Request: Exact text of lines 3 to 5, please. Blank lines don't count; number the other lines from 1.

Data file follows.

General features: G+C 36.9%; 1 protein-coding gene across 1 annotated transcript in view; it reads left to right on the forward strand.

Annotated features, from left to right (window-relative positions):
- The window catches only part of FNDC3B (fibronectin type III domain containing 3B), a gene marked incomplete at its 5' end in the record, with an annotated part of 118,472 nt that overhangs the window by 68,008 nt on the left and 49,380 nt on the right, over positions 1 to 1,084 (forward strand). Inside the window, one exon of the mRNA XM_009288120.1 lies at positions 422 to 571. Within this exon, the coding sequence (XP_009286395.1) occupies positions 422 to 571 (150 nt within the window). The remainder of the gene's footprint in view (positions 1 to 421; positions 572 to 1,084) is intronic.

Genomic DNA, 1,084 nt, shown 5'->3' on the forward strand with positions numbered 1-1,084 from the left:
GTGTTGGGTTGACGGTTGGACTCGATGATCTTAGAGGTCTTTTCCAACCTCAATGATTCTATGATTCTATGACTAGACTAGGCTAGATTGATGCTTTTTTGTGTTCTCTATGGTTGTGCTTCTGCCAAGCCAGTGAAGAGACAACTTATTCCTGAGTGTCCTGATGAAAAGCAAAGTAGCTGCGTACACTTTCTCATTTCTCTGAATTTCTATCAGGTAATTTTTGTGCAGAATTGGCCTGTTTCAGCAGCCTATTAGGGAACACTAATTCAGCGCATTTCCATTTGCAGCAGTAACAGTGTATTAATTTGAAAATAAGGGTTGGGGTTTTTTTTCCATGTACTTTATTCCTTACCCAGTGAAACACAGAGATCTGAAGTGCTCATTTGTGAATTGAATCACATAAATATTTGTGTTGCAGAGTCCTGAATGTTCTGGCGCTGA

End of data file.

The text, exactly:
- The window catches only part of FNDC3B (fibronectin type III domain containing 3B), a gene marked incomplete at its 5' end in the record, with an annotated part of 118,472 nt that overhangs the window by 68,008 nt on the left and 49,380 nt on the right, over positions 1 to 1,084 (forward strand). Inside the window, one exon of the mRNA XM_009288120.1 lies at positions 422 to 571. Within this exon, the coding sequence (XP_009286395.1) occupies positions 422 to 571 (150 nt within the window). The remainder of the gene's footprint in view (positions 1 to 421; positions 572 to 1,084) is intronic.

Genomic DNA, 1,084 nt, shown 5'->3' on the forward strand with positions numbered 1-1,084 from the left:
GTGTTGGGTTGACGGTTGGACTCGATGATCTTAGAGGTCTTTTCCAACCTCAATGATTCTATGATTCTATGACTAGACTAGGCTAGATTGATGCTTTTTTGTGTTCTCTATGGTTGTGCTTCTGCCAAGCCAGTGAAGAGACAACTTATTCCTGAGTGTCCTGATGAAAAGCAAAGTAGCTGCGTACACTTTCTCATTTCTCTGAATTTCTATCAGGTAATTTTTGTGCAGAATTGGCCTGTTTCAGCAGCCTATTAGGGAACACTAATTCAGCGCATTTCCATTTGCAGCAGTAACAGTGTATTAATTTGAAAATAAGGGTTGGGGTTTTTTTTCCATGTACTTTATTCCTTACCCAGTGAAACACAGAGATCTGAAGTGCTCATTTGTGAATTGAATCACATAAATATTTGTGTTGCAGAGTCCTGAATGTTCTGGCGCTGA